4 Reasons Sherlock Holmes is the GOAT Detective

Sir Arthur Conan Doyle’s birthday being on May 22, I thought it fitting to include a few posts on his most popular creation of all time. Sherlock Holmes in the 21st century is ubiquitous. He’s had more movie, stage, and television adaptations that any other fictional character. 

Even more telling are the sheer number of spinoffs from Doyle’s original idea. If you look closely, Sherlock Holmes is the beginning not only of the Golden Age of Crime, of which Agatha Christie is the reigning queen, but arguably is also the start of the modern spy thriller. 

The likes of James Bond, Simon Temple, Jason Bourne, and Jack Reacher can all trace their heritage back to a single man, living at 221B Baker Street. 

So, why does Sherlock Holmes remain so popular? Well, here’s my take on it. 

Sherlock Holmes is of a very specific day and time. 

It’s not often in classical literature that you see specific days mentioned in the text. Most will talk about time in terms of seasons, vague months, and general time period. To an extent, the Sherlock Holmes stories follow the same pattern. We can all recognize Victorian England in the text of the stories. 

But, Sir Arthur Conan Doyle goes one step further. He mentions dates.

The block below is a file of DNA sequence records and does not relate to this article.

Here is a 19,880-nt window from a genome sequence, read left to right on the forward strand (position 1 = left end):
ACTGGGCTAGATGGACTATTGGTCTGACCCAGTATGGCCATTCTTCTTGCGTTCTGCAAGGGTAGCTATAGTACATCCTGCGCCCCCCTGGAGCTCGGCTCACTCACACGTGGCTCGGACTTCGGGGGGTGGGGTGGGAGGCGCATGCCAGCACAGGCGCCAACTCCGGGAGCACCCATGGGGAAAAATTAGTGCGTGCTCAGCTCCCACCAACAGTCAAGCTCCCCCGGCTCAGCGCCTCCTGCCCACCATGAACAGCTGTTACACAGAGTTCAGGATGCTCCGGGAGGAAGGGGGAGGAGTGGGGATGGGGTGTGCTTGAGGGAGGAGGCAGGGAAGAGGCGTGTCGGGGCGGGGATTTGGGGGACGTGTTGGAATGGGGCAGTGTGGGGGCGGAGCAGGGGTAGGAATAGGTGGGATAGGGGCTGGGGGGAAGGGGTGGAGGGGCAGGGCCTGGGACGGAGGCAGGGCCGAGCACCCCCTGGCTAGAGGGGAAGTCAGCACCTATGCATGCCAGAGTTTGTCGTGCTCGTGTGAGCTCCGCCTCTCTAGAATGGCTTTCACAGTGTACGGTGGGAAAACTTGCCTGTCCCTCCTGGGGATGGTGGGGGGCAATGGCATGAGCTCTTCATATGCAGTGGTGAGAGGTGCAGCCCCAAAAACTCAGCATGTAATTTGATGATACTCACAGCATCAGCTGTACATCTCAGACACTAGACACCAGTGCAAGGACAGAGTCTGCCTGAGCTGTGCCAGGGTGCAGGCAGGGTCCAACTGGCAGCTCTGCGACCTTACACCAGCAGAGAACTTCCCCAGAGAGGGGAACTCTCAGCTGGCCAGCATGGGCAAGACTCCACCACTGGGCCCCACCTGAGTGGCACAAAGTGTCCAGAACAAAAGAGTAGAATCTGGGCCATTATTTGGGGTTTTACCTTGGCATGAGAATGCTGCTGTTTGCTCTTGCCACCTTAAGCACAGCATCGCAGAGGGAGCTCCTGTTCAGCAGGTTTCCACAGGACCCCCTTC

In the year 1878 I took my degree of Doctor of Medicine of the University of London, and proceeded to Nearly to go through course prescribed for surgeons in the Army.

A Study in Scarlet. 

That quote is the first line from the first Sherlock Holmes story ever published. It’s also the year the Second Anglo-Afghan War broke out, according to the text. Sir Arthur is placing his character in a very definite period of history. And a very interesting one too. This was the age of invention, of innovation, and of rapid expansion. 

It was also a time when tensions between the various European nations was starting to really heat up. We can read between the lines in several of the stories, such as in The Naval Treaty and A Scandal in Bohemia. 

The places also exist in reality too. 221B Baker Street is, famously, a real place in London. The mysterious Agra Fort mentioned in The Sign of Four is an actual place. As are the Andaman Islands where Jonathan Small’s companion, Tonga, is from. 

This sense of reality is part of the charm. You feel as if these are real places, real people, and real problems. It’s so real, in fact, that famously a survey was taken in 2008 and more people believed Sherlock Holmes was a real person than they believed Winston Churchill was England’s Prime Minister.